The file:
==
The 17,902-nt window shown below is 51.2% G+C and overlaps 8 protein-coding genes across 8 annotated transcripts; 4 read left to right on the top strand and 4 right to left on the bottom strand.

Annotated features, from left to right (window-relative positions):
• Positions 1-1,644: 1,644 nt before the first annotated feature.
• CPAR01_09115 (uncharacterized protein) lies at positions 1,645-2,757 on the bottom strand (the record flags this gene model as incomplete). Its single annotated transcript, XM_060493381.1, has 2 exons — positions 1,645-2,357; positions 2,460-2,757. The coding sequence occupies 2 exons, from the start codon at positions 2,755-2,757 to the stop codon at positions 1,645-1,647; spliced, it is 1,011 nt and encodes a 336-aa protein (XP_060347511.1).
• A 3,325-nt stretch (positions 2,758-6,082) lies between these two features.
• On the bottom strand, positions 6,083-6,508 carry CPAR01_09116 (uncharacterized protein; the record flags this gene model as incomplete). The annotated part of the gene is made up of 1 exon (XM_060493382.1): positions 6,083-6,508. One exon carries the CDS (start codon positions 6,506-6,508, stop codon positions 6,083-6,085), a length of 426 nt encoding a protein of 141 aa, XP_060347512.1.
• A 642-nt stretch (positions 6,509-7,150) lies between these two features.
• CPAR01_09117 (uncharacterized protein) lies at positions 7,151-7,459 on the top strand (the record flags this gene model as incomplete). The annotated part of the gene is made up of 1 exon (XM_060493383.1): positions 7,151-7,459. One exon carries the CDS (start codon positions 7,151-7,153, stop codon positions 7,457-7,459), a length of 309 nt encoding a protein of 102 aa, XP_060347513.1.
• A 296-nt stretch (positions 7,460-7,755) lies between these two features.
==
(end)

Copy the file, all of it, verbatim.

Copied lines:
The 17,902-nt window shown below is 51.2% G+C and overlaps 8 protein-coding genes across 8 annotated transcripts; 4 read left to right on the top strand and 4 right to left on the bottom strand.

Annotated features, from left to right (window-relative positions):
• Positions 1-1,644: 1,644 nt before the first annotated feature.
• CPAR01_09115 (uncharacterized protein) lies at positions 1,645-2,757 on the bottom strand (the record flags this gene model as incomplete). Its single annotated transcript, XM_060493381.1, has 2 exons — positions 1,645-2,357; positions 2,460-2,757. The coding sequence occupies 2 exons, from the start codon at positions 2,755-2,757 to the stop codon at positions 1,645-1,647; spliced, it is 1,011 nt and encodes a 336-aa protein (XP_060347511.1).
• A 3,325-nt stretch (positions 2,758-6,082) lies between these two features.
• On the bottom strand, positions 6,083-6,508 carry CPAR01_09116 (uncharacterized protein; the record flags this gene model as incomplete). The annotated part of the gene is made up of 1 exon (XM_060493382.1): positions 6,083-6,508. One exon carries the CDS (start codon positions 6,506-6,508, stop codon positions 6,083-6,085), a length of 426 nt encoding a protein of 141 aa, XP_060347512.1.
• A 642-nt stretch (positions 6,509-7,150) lies between these two features.
• CPAR01_09117 (uncharacterized protein) lies at positions 7,151-7,459 on the top strand (the record flags this gene model as incomplete). The annotated part of the gene is made up of 1 exon (XM_060493383.1): positions 7,151-7,459. One exon carries the CDS (start codon positions 7,151-7,153, stop codon positions 7,457-7,459), a length of 309 nt encoding a protein of 102 aa, XP_060347513.1.
• A 296-nt stretch (positions 7,460-7,755) lies between these two features.